Canada

Security guards secure right to use reasonable force

Supreme Court of Canada rules private security guards can use reasonable force to detain suspects

Private security firms are applauding a ruling by the Supreme Court of Canada that upholds the right of people to use reasonable force when making a citizen's arrest.

Police officers are not the only people who have the authority to physically detain someone accused of breaking the law, the country's top court said Friday.

But it's still unclear how much force is "reasonable," according to defence lawyers. They predict judges will be asked to lay down clear guidelines as more cases are prosecuted.

Cabbie at centre of case

The case heard by the Supreme Court involved a Toronto taxi driver, Daniel Asante-Mensah, who fled from a private security guard at Pearson International Airport in 1991. Asante-Mensah had been ordered to stay away from the passenger terminals after repeatedly picking up fares without an airport permit.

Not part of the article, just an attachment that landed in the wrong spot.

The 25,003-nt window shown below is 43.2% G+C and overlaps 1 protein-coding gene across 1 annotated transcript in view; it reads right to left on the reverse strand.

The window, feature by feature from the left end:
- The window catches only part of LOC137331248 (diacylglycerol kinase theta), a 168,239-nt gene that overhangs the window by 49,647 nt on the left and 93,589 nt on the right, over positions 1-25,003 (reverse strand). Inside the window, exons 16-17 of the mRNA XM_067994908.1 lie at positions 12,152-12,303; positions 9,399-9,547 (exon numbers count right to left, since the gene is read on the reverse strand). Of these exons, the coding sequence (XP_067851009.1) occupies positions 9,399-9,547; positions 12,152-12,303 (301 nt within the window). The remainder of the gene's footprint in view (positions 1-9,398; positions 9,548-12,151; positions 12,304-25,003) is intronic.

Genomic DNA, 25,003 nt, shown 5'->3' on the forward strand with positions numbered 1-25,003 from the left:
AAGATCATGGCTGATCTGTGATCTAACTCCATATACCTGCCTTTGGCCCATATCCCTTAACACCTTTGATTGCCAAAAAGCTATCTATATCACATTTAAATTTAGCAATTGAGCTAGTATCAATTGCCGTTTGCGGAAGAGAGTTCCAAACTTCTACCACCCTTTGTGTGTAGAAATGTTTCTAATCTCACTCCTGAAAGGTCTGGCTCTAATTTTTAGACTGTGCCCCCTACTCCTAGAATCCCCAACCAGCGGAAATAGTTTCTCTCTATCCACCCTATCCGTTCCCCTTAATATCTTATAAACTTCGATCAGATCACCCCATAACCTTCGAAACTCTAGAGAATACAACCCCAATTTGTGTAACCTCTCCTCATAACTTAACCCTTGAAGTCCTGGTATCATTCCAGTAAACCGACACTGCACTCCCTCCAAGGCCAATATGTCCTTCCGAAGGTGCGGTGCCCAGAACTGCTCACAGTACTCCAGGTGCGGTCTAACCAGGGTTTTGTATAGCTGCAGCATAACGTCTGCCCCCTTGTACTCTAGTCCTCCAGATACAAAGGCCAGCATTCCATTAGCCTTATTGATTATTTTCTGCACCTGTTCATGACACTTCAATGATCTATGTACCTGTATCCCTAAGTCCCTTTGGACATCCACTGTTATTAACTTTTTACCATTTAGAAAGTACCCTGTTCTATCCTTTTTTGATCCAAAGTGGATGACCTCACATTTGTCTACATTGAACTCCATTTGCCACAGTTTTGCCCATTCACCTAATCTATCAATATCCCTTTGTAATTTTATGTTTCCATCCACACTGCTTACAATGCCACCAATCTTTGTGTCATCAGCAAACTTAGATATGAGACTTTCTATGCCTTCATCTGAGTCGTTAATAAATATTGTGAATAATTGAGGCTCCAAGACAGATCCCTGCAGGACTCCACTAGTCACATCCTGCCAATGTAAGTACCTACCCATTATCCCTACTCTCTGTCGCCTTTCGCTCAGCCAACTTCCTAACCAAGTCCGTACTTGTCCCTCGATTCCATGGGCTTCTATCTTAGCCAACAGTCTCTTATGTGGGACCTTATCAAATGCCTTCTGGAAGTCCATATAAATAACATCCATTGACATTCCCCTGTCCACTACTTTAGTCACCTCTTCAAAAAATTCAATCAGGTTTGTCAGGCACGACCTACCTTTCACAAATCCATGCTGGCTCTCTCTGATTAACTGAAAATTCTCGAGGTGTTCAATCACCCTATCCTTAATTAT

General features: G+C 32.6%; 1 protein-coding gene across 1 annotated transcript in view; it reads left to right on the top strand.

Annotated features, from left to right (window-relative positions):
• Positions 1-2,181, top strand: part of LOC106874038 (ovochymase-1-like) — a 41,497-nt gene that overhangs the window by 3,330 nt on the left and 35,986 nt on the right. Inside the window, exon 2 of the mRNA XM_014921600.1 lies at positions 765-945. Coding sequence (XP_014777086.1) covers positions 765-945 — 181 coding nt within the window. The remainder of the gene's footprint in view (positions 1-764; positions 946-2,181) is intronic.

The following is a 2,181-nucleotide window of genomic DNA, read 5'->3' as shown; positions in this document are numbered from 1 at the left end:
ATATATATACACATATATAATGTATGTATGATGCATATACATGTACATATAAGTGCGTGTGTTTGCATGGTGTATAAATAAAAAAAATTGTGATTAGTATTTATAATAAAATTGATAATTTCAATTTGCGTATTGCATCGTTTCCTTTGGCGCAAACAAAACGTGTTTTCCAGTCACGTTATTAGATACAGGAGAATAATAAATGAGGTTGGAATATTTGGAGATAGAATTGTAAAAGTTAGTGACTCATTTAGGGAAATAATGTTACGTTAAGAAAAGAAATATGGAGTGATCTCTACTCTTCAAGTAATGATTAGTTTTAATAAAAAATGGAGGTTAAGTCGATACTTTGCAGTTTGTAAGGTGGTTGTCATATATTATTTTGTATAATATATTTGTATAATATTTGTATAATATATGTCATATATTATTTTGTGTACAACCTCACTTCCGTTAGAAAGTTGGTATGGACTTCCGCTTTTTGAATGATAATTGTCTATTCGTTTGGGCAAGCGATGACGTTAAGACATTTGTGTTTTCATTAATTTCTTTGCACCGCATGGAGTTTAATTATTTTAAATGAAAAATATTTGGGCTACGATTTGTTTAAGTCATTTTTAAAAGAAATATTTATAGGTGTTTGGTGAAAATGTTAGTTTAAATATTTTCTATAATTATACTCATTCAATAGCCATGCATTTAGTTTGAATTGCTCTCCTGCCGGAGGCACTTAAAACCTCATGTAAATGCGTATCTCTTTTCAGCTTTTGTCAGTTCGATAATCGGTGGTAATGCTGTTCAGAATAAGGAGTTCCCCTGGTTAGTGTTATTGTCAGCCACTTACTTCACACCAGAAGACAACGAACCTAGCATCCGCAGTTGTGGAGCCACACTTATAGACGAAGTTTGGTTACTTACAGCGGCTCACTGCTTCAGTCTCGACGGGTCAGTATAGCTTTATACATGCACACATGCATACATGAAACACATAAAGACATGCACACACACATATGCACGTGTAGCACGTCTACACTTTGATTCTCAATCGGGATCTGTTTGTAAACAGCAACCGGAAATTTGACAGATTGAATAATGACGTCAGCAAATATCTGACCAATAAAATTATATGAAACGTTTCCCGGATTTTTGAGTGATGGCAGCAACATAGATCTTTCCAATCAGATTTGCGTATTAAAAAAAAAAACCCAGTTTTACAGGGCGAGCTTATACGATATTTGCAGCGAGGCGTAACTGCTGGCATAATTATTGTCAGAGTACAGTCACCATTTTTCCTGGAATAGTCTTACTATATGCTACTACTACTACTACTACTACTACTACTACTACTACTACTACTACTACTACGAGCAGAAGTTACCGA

A security guard arrested him on a trespassing charge, and said he would have to wait until the police arrived. Asante-Mensah shoved his car door into the guard and then drove away, the court was told.

The taxi driver was charged with escaping lawful custody and assault while resisting arrest. But a judge found him not guilty, ruling that the guard a "ground transportation inspector" hired to enforce airport rules had no authority to use force to try to stop Asante-Mensah.

The acquittal was appealed, and Ontario's highest court found the taxi driver guilty of assault while resisting arrest. On Friday, the Supreme Court upheld the conviction.

'Triumph of common sense'

Private security firms are pleased with the ruling, saying that their employees could not patrol malls, sports arenas and other places without the ability to detain drunk or disorderly people.

"It's just the triumph of common sense. It's just like somebody tapped our officers on the shoulder and said, 'Good work, just keep on doing it. It's important, and it's lawful,'" said Ross McLeod, who runs Intelligarde, a large Ontario security company.

"The reverse decision would have been disastrous, and as a member of the public you would have noticed it immediately," he said.

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